Martin is probably the only outfielder who is a sure bet to get more than 500 plate appearances. Jake Bauers will likely end up at first base or in left if Hanley Ramirez – yes, that Hanley Ramirez – gets the nod at first base. Bauers has some things to like – decent power, the ability to take a walk, and youth. In 2018 his power was on display with 11 homers and 35 extra base hits in 388 plate appearances for the Rays. Bauers also walked a lot but his strikeout rate was untenable – 54 walks to 108 K’s. He had never flashed a K rate above 20 until 2018 so his 27% rate was probably a shocker to his 24 followers out there. The Indians could really use a guy who can get on base 35% of the time with some power so Bauers should get a chance at 500 plate appearances unless he starts out fanning left and right. He has some speed so if he gets moved to a corner outfield spot he should be decent, although he is a better first baseman at this point in his career. In their fiscal austerity season it would make sense to try to push Bauers to a more challenging part of the defensive spectrum to increase his value until he shows that he can’t do it. He has minor league experience at the outfield corners so it isn’t like they are trying to convert him in the majors.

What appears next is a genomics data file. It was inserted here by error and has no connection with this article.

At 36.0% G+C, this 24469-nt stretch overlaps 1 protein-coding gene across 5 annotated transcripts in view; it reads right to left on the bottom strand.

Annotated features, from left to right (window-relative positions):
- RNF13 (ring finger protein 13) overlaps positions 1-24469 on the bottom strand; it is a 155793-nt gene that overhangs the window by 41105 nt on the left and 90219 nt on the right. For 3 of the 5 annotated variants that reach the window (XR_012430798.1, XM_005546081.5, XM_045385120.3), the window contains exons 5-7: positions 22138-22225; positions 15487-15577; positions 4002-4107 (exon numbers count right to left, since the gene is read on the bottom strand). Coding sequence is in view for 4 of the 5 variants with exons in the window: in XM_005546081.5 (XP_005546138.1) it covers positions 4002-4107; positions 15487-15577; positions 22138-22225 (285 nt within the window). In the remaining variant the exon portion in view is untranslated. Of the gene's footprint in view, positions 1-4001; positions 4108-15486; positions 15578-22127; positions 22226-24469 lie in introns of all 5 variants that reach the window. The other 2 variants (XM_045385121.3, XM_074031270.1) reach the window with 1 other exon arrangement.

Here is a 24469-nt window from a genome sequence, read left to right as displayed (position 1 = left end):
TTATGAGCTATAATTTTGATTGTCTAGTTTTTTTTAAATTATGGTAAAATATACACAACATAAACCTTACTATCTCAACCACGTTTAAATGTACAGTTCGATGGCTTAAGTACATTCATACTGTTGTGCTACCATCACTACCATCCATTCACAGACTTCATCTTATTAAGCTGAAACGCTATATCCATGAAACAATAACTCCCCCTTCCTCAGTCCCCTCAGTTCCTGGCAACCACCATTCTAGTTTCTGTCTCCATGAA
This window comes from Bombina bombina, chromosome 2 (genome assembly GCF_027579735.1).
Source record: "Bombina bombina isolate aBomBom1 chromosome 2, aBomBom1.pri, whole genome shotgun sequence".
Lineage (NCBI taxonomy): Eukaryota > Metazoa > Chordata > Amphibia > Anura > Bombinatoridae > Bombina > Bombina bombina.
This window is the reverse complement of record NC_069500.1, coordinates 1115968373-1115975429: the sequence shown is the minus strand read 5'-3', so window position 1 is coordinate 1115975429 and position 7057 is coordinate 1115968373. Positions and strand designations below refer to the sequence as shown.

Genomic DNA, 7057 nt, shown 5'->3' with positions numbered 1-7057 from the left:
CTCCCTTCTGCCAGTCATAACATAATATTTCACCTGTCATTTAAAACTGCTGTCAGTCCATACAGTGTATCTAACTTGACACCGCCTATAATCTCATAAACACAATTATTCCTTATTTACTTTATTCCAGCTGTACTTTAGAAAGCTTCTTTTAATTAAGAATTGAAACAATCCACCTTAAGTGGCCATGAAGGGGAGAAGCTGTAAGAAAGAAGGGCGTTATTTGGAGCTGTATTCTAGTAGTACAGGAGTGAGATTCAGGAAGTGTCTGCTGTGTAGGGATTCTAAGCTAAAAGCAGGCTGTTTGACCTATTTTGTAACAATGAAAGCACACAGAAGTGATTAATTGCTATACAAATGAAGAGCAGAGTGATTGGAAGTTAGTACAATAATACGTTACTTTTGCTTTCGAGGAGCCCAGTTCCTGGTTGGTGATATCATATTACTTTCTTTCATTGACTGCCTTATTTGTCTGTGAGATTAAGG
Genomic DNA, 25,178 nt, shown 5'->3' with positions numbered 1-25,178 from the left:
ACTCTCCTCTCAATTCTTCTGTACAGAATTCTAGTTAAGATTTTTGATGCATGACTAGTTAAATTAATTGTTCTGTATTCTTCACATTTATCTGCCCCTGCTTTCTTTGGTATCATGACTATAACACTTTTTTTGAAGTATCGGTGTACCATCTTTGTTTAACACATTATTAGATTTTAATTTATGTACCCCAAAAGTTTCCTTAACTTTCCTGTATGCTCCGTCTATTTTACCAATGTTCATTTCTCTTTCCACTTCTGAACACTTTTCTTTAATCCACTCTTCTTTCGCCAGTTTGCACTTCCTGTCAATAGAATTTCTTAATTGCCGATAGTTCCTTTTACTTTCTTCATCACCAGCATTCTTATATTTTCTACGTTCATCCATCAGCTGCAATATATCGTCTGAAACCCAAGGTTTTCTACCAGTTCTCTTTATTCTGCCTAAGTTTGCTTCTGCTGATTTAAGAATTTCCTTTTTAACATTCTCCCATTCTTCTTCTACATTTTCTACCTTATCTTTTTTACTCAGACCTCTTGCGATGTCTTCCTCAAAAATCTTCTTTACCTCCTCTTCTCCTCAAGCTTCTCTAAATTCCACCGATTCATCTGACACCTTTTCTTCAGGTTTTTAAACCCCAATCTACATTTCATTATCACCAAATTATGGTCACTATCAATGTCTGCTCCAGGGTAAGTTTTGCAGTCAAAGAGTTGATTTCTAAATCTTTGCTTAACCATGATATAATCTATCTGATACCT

Bradley Zimmer was an exciting prospect with tons of speed, projectable power, and the shiny veneer that coats all athletic prospects. But Zimmer is 26 now and hasn’t established himself as a major league regular (a slash line of .237/.300/.370 in 446 major league plate appearances). Unlike other top prospects, Zimmer didn’t exactly dominate the minors – his career slash line there is .268/.370/.449. He has shown the ability to get on base via the walk, but just looking at his minor league slash line might make you wonder about his hit tool. Scouts don’t particularly like his hit tool so they are in agreement with what his stats say – Fangraphs has his hit tool at a 30 with the potential to be a 40 on an 80 scale. He looks like he is ready to be a good defensive center fielder right now except that he had shoulder surgery last season and might not be fully ready by opening day (although he finally played a spring training game this week). His arm is one of his better tools so we will have to see if his shoulder is back up to speed when he comes back. With his quality glove, if Zimmer can replicate his minor league slash line in the majors then the Indians have a starting outfielder. But if Zimmer can’t get on base enough to use his speed and he doesn’t start turning his raw power into game power then he will be a 4th outfielder, which would be a huge disappointment for the Indians.